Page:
Assessment of Medical Waste Management in Jenin District Hospitals

Discussion Committee: 
Dr. Suleiman Al-Khalil - Supervisor
Dr. Issam A. Al- Khati - Co supervisor
Dr . Amer El hamouz - Internal Examiner
Dr. Khalid Swaileh - External Examiner
Dr. Suleiman Al-Khalil
Dr. Issam A. Al-Khatib
Abdul-Salam A. Khalaf
Medical waste management is of great importance due to its infectious and hazardous nature that can cause undesirable effects on humans and the environment. The objective of this study was to analyze and evaluate the present status of medical waste management in the light of medical waste control regulations recommended by the WHO in Jenin district. A comprehensive field survey was conducted for three hospitals. Field visits and a questionnaire survey method were implemented to collect information regarding different medical waste management aspects, including medical waste generation, segregation and collection, storage, training and education, transportation, disposal, and safety of cleaning personnel. The results indicated that the average hazardous healthcare waste generation rate ranges from 0.54 to 1.82 kg/bed/day with a weighted average of 0.78 kg/bed /day. There was no waste segregation of various types of healthcare wastes in all hospitals. All hospitals still use some of the unqualified staff for medical waste collection, and all of the hospitals do not have temporary storage areas. Additionally, 67.9% of cleaning personnel at the three hospitals have reported that they received training about healthcare waste handling; however, none of the hospitals have ongoing training and education. It was found that healthcare waste is finally disposed in a centralized sanitary landfill (Zahrat al Finjan) that has been constructed for domestic solid waste disposal and is not specialized for healthcare waste disposal. The management of Medical waste in Palestine was not given the proper attention. Still there are lacks of legislation and defined policy regarding this issue . The entire Medical waste generated is dumped within general waste. The results also suggested that there is need for sustained cooperation among all key actors (government, hospitals and waste managers) in implementing a safe and reliable medical waste management strategy, not only in legislation and policy formation but also particularly in its monitoring and enforcement. This can be achieved through the cooperation between the Ministry of Health, Environmental Quality Authority, Ministry of Local Government, and Non-Governmental Organizations working in related fields. Additional remediation measures are proposed to tackle the problematic areas of medical waste management in Jenin district hospitals by proposing some recommendations that will ensure that potential health and environmental risks of medical waste are minimized.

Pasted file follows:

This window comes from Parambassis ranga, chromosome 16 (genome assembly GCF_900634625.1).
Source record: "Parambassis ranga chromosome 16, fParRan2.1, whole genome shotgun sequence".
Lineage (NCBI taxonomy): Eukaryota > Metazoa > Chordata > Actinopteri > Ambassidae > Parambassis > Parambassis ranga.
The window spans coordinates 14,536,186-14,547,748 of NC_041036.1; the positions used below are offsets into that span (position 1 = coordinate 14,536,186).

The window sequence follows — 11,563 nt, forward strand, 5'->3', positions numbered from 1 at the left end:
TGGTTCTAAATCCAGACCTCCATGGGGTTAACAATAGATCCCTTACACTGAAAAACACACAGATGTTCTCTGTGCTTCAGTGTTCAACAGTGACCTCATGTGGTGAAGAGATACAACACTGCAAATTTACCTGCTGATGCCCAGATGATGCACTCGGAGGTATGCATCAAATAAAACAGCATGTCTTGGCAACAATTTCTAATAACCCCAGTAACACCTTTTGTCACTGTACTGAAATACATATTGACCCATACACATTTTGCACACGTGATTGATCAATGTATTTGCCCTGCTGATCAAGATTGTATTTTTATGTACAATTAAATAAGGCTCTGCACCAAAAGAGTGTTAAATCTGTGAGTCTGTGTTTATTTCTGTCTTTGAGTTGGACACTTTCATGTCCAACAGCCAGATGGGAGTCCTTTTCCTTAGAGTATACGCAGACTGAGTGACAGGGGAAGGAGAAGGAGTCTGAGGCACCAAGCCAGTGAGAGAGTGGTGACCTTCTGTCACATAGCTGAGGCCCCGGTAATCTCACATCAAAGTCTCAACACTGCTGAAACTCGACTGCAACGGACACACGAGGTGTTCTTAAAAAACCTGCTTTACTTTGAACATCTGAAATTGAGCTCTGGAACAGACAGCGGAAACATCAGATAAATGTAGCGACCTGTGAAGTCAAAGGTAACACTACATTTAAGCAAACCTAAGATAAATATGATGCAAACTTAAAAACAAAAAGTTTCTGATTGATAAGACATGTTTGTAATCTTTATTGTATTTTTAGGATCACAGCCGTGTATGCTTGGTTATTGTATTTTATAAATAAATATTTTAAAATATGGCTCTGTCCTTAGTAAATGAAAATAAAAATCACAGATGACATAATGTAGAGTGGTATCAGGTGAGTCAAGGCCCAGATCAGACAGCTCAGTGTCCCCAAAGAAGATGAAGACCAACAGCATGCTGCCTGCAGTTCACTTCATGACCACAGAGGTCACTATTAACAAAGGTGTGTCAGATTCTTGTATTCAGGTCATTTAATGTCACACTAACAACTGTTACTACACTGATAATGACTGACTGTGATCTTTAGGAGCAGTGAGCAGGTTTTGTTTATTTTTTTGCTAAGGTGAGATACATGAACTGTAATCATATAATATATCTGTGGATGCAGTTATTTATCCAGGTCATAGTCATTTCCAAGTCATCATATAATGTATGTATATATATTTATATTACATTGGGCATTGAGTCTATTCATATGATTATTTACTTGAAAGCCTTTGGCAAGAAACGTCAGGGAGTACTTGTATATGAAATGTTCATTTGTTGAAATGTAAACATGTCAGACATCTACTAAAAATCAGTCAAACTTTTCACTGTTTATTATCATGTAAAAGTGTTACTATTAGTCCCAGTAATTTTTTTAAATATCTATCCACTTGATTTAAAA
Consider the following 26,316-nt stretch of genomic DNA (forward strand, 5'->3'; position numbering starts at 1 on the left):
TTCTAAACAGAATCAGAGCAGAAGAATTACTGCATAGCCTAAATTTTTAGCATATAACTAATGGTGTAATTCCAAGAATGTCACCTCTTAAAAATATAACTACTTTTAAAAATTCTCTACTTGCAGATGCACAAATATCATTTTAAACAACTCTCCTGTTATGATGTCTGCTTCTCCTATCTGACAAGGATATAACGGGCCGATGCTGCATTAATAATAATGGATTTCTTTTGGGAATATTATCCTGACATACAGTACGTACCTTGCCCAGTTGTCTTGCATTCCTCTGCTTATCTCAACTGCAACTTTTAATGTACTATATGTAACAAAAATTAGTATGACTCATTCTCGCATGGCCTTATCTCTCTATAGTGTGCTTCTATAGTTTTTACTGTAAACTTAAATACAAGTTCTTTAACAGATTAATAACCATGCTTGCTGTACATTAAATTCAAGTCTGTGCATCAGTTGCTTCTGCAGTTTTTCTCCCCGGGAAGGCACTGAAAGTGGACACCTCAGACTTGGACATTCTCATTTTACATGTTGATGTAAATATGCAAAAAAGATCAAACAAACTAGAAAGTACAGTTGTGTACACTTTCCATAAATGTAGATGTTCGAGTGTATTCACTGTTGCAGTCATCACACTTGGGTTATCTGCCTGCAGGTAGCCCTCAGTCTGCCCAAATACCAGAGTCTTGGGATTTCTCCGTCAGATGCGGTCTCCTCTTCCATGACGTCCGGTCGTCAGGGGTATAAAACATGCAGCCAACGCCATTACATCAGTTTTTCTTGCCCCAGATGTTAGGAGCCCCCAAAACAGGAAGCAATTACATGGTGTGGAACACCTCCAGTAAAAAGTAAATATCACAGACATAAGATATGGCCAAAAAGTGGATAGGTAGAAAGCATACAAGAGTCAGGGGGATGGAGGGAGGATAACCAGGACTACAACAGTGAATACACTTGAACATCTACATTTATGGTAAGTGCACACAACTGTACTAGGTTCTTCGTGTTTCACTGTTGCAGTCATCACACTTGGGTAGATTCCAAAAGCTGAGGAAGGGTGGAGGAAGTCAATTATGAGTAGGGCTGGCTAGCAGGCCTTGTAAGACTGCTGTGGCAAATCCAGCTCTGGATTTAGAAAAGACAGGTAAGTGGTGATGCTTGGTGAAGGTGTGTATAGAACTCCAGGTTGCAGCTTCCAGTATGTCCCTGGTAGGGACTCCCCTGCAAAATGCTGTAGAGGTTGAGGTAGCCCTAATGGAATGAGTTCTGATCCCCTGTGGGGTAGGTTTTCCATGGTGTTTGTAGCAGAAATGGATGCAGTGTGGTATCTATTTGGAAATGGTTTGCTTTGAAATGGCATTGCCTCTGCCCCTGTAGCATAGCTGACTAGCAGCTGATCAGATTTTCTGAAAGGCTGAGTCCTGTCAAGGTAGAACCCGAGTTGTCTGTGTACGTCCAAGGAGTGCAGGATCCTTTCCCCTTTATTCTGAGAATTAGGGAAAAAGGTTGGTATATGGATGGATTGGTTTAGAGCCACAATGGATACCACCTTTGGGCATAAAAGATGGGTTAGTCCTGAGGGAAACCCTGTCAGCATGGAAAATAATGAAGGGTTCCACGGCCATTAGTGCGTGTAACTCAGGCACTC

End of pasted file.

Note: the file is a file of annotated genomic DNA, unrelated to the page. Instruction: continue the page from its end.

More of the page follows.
Pages Count: